Great Maine BIke Swap gets used bicycles under fresh legs
This article originally appeared on MaineCampus.com
The Bicycle Coalition of Maine, which refers to itself as “one of the most effective bicycle advocacy groups in the country” on their website, took over the New Balance Student Recreation Center to host their annual Great Maine Bike Swap.
“The Great Maine Bike Swap is an opportunity where people can get their trusty old bikes out of the shed, garage [or] barn and put them under a fresh set of legs,” said Fred Rovie, a member of the Great Maine Bike Swap organizing committee.
For a $3 fee, interested sellers could drop off their bicycles at the New Balance Student Recreation Center on Saturday, and have it on display for the Sunday event. The Bicycle Coalition of Maine takes a $15 commission on all sales.
As for interested buyers, two basketball courts were reserved to display of a variety of bikes, gear and Bicycle Coalition of Maine merchandise. There was also an area for prospective buyers to test bicycles.
“Most of the bikes come from individuals who have outgrown a bike or they have a lifestyle change and they say, ‘I’m not riding a road bike anymore. It’s been hanging in the barn for 12 years; what the heck? Let’s get it out,’” Rovie said.
In addition to individuals bringing in personal bicycles, several older, formal bicycles from bike shops were also on display. According to Rovie, the prices of the bicycles range anywhere from $10 to $2,000.
“[T]here’s a lot of real nice, plain vanilla bikes that end up being here, and people get a chance to get a bike under them that they might not [have] otherwise,” Rovie said, adding that there are a few “dream bikes” at the Bike Swap as well.
“It’s a pink Serotta,” he said, recalling a steal earlier that day. “It’s a custom-built bicycle — a road bike. The original price on it was probably close to $1,800, and somebody got it for [$200]”
Rovie says he also enjoys the social aspect of the event.
“It also ends up being a really nice sociable event,” Rovie said. “I think we have seven bike shop owners that are here today, and they don’t often have a chance to mix and mingle.
“Some of us [who] have been doing this for a while, we get to see people that [we] haven’t seen in a long, long time,” he added. “One of the chaps I was just talking to owns three trikes, and he’s owned about six trikes. I sort of see him here, and I don’t see him other places.”
Aside from the actual bicycles, Rovie says the event is also great for cycling advocacy.
“[The] Bicycle Coalition of Maine is here, obviously, and we work on our safety education and access,” Rovie said. “The Bangor Land Trust is here [too]. One of the pieces we’re dear to is trail access. The newly formed chapter of NEMBA is here — the New England Mountain Bike Association. So there’s a lot of connectivity that takes place that is absolutely wonderful.”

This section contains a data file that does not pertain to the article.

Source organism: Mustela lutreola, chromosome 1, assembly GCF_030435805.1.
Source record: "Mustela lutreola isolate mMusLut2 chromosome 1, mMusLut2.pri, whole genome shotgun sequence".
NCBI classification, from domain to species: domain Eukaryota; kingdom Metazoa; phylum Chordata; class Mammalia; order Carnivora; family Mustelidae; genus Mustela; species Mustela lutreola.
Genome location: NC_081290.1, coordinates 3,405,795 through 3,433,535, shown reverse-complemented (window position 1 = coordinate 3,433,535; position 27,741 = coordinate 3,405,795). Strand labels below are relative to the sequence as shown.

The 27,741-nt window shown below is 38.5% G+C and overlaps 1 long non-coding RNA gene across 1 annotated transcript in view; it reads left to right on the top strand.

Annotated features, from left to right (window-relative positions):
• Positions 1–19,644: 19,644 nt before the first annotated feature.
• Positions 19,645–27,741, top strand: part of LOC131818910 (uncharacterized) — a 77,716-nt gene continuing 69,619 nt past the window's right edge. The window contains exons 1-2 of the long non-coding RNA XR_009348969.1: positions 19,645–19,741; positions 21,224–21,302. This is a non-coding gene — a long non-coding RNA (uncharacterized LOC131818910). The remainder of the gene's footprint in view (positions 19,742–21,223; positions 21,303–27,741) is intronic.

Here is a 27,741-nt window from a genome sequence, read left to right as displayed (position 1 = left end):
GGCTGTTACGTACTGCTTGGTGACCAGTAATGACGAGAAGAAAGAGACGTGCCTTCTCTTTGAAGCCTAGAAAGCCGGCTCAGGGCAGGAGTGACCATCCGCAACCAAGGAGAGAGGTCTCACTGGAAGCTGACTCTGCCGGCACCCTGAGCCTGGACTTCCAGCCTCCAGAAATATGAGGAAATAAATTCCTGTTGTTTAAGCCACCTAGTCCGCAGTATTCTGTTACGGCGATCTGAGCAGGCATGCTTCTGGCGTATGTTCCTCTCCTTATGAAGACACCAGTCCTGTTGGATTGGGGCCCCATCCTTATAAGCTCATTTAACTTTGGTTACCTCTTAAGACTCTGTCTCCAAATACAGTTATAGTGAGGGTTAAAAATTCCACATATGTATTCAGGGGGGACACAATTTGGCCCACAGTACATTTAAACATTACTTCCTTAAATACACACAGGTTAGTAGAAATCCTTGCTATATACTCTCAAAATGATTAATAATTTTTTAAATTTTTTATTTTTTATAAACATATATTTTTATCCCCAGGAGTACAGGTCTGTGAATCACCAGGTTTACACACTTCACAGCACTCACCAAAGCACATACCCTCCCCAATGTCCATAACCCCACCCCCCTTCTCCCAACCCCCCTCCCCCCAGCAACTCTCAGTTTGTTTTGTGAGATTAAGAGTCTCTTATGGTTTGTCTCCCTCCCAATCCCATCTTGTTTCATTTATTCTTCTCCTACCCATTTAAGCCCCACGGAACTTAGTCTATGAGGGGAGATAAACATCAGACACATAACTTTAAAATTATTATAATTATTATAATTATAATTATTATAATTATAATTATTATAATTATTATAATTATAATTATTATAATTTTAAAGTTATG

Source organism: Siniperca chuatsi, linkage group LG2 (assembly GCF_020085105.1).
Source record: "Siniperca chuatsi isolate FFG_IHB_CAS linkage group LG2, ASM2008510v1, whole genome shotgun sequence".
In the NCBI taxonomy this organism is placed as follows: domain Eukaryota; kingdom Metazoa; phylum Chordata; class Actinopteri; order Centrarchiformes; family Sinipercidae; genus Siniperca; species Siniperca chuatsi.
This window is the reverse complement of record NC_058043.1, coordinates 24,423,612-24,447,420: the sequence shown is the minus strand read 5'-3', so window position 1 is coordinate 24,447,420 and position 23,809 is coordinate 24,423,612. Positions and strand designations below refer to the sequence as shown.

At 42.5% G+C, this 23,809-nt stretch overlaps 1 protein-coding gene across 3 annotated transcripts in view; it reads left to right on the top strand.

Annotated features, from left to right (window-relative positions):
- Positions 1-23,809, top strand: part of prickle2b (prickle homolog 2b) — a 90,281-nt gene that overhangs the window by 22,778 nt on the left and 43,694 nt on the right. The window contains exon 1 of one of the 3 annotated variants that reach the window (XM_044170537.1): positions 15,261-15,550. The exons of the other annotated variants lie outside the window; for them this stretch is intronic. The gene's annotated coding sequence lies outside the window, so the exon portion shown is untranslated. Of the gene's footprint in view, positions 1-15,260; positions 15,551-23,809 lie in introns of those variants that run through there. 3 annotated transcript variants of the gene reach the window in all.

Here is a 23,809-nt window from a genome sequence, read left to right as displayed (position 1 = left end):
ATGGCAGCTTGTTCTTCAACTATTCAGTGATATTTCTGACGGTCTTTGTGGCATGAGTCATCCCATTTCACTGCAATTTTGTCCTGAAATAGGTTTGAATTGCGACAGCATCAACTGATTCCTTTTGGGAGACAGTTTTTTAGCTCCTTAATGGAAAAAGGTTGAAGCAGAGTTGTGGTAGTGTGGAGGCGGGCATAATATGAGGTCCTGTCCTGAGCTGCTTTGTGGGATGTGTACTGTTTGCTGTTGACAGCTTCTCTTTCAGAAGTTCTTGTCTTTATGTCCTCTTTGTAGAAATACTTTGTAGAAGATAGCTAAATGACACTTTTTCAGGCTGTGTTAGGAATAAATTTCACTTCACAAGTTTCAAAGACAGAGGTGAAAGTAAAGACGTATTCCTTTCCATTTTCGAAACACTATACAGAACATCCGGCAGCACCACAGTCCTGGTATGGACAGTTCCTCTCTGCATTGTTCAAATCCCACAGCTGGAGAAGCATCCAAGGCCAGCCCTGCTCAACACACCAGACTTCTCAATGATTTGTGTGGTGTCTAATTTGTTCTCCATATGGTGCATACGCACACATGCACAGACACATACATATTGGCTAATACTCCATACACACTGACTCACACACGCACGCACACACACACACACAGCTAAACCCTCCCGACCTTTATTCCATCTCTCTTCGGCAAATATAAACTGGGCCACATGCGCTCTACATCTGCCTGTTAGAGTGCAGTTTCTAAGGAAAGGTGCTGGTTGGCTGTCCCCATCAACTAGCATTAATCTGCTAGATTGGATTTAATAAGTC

According to Rovie, the Great Maine Bike Swap began when Davis Carver, owner of Bath Cycle and Ski, had a vision.
“Davis Carver had a vision and knew there was an opportunity to have bikes bought and sold and people would be excited to do that, and he ran the bike swap,” Rovie said. “He started the bike swap in Portland and ran it for seven years, and it never could get legs under it as a commercial venture.”
It was at that point that the event was taken over by the Bicycle Coalition of Maine.
“[W]hen we got a partnership with [the University of Southern Maine], that allowed us to really move ahead and bring it to a level where it’s financially sustainable,” Rovie said.
The Great Maine Bike Swap is one of many events put on by the Bicycle Coalition of Maine, a group that, according to their website, leads the effort to improve biking in our state.
“[T]he real [purpose] is to make Maine a better place to bicycle, because it’s got some really, really cool places to bike and there are some really great people here,” Rovie said. “Ten years ago, if you talked about a state where bicycling was [great], everybody would say, ‘Vermont!’ Well, Vermont spent years just saying, ‘Vermont’s great to bike!’ They don’t have any different facilities [than Maine], and they don’t have the coast. Their roads aren’t that much different from what we have here.”
The newest event from the Bicycle Coalition of Maine is BikeMaine, set to take place from Sept. 7-14. According to the BikeMaine website, “In the inaugural BikeMaine ride, 350 riders will pedal 60-75 miles daily across Maine’s varied landscapes on a fully supported ride, camping along the way in friendly and unique communities that will highlight what makes Maine great. Riders will enjoy meals featuring seasonal local foods and local entertainment and, through their presence in each community, will help support local Maine economies.”